Q. I make all the craps bets you say I shouldn't. I know the percentages are lousy, but I play for cheap, never lose too much and when I get a little lucky, I have some big wins. I know I lose more than I win, but the excitement of the big ones does it for me.

Anyway, I'm not writing for advice about that. I want to know about this "for one" stuff. I was visiting a friend out of town and playing craps, making all the bets I shouldn't make. I had \$1 down on the 12, and I won. When that happens, I bet \$2 on 12 for the next few rolls.

Instead of the usual \$30 in winnings on my 12, the dealer put down \$29. I asked what was going on. He pointed to the table and said they paid "for one" there. It was busy and there was no time for a full explanation, so I was hoping you could give me one.

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A. Most casinos pay odds-to-one. If your winner 12 pays 30-to-1, then you keep your \$1 wager and get \$30 in winnings for a total of \$31. At those that pay 30-for-1, then your wager is included in your return. You bet \$1 and you get \$30 back - \$30 for your \$1.

If the payoff is 30-to-1, the house edge is 13.89 percent. At 30-for-1, it's 16.67 percent. Either way, I don't recommend it, but you already know that.

As an aside, odds-for-1 is the way video poker payoffs are made. On Jacks or Better-based games, the pay table will list a one-coin return for one coin wagered if you draw a pair of Jacks. You're not getting your bet back plus a coin in winnings. You're just getting your bet back - 1-for-1.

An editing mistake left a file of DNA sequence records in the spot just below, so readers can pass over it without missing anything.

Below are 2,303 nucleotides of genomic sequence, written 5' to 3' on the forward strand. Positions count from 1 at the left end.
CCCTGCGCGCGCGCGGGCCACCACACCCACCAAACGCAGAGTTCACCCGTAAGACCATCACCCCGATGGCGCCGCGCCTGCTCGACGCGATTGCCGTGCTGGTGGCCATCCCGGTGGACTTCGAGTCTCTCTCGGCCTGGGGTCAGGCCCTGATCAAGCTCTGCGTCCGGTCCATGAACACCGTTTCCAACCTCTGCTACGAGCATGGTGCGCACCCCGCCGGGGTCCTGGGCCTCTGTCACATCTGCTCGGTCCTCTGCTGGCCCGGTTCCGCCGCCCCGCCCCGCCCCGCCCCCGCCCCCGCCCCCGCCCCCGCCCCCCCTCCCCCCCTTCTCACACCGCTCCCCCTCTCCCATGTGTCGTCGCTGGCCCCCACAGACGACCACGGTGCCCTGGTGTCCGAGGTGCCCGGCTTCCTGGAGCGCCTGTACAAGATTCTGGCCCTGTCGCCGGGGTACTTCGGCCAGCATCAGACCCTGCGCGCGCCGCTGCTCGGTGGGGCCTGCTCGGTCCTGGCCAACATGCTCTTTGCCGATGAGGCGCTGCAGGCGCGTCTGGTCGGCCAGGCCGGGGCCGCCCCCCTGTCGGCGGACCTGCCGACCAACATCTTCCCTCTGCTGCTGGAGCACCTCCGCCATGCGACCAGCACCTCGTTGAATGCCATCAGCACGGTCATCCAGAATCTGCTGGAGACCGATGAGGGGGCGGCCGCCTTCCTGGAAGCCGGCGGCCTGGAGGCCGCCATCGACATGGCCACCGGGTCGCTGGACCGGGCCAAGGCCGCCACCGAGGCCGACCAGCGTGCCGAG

Q. Explain something to me about blackjack percentages. You've written about house edges of 2 percent, half a percent and some other figures, I think. I guess it depends on how good the player is. But my friend was showing me a gaming board report that showed blackjack making 17 percent. How do you reconcile that with the much lower figures you throw about?

A. The 17 percent figure you cite is not directly comparable to the house edge figures, although the house edges are a factor in the larger number.

The house edge tells us how much of each wager it can expect to keep in the long run. If the house has a 2 percent edge, it expects to keep \$2 per \$100 wagered. In blackjack, the house edge is variable according to player skill, as you suggest. An average player in a six-deck game in which blackjacks pay 3-2 faces a house edge of about 2 percent. A basic strategy player cuts that to about half a percent, although the edge can be a few tenths of a percent more or less depending on rules such as whether the dealer hits or stands on soft 17, and whether players are permitted to double down after splitting pairs.

Let's say I'm an average player facing a 2 percent house edge. I buy in for \$100 and start by playing \$10 a hand. I win some, I lose some. I make some \$1 bets for the dealer, I move my own wagers up and down a little. But in total, I make \$850 worth of wagers, and when it's time to leave, I find I still have \$83 in front of me.

I've lost \$17, which happens to be 2 percent of my \$850 in wagers, matching the house edge.

But the house has another measure called the "hold percentage," or sometimes the "win percentage." Instead of measuring the portion of my wagers kept by the house, it measures the portion of my buy-in that's padding the bottom line.

In this case, the house has kept \$17 of my \$100 buy-in, so its hold is 17 percent.

The hold percentage is variable from day to day and casino to casino. It's dependent not only on the house edge, but on player habits related to stopping points and break times.

There's no problem reconciling a 17 percent hold with house edges of 2 percent against an average player and half a percent against a basic strategy player. The figures measure different things.

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